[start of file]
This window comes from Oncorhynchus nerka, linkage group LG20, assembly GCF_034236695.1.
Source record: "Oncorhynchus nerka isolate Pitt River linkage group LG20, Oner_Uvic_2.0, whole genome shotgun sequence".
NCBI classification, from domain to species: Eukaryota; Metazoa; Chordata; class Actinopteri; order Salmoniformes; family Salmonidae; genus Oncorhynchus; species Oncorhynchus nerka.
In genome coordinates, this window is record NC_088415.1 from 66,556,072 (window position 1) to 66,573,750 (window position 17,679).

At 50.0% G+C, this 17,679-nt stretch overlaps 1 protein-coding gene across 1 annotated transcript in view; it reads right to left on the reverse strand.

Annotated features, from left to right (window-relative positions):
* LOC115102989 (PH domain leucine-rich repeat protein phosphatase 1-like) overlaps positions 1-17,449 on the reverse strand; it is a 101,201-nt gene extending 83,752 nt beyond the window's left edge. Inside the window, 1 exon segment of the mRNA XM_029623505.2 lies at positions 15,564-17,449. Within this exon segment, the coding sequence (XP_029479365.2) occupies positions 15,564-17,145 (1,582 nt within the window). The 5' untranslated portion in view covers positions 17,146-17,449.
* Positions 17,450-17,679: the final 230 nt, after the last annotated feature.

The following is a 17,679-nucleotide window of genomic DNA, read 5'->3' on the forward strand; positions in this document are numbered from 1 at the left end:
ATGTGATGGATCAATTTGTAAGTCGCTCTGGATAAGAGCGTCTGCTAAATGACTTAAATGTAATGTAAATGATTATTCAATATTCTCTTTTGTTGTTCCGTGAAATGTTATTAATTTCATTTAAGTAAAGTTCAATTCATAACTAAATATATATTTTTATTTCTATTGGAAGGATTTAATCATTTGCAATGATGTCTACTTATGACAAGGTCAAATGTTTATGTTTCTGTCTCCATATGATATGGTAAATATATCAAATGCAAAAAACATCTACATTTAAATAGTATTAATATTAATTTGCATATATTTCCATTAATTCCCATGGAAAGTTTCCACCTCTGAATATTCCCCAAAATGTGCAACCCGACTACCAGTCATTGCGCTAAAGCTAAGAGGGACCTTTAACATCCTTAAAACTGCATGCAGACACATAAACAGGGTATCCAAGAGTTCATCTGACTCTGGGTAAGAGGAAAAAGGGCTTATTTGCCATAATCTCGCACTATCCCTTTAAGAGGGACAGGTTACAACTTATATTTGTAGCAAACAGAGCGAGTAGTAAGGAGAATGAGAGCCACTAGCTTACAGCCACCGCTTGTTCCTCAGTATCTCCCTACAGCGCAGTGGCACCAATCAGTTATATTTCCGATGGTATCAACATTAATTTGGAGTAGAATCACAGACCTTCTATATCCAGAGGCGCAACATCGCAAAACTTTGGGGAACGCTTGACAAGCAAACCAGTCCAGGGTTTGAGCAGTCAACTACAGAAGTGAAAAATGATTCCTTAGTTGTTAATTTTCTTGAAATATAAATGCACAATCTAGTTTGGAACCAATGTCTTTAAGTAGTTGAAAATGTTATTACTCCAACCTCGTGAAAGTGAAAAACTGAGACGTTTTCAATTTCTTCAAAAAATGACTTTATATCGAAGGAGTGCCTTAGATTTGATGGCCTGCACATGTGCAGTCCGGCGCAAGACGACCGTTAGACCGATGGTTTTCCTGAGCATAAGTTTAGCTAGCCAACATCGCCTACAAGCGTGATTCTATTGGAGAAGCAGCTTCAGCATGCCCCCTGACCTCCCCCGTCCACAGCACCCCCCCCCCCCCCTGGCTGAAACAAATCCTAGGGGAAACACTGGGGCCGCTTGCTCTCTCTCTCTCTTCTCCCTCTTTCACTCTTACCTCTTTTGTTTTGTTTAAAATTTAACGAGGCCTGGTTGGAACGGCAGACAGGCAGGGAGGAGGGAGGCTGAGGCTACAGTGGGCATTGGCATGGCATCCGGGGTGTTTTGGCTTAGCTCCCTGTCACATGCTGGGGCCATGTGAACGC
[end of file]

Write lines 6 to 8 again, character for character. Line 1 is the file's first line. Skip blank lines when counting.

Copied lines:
Annotated features, from left to right (window-relative positions):
* LOC115102989 (PH domain leucine-rich repeat protein phosphatase 1-like) overlaps positions 1-17,449 on the reverse strand; it is a 101,201-nt gene extending 83,752 nt beyond the window's left edge. Inside the window, 1 exon segment of the mRNA XM_029623505.2 lies at positions 15,564-17,449. Within this exon segment, the coding sequence (XP_029479365.2) occupies positions 15,564-17,145 (1,582 nt within the window). The 5' untranslated portion in view covers positions 17,146-17,449.
* Positions 17,450-17,679: the final 230 nt, after the last annotated feature.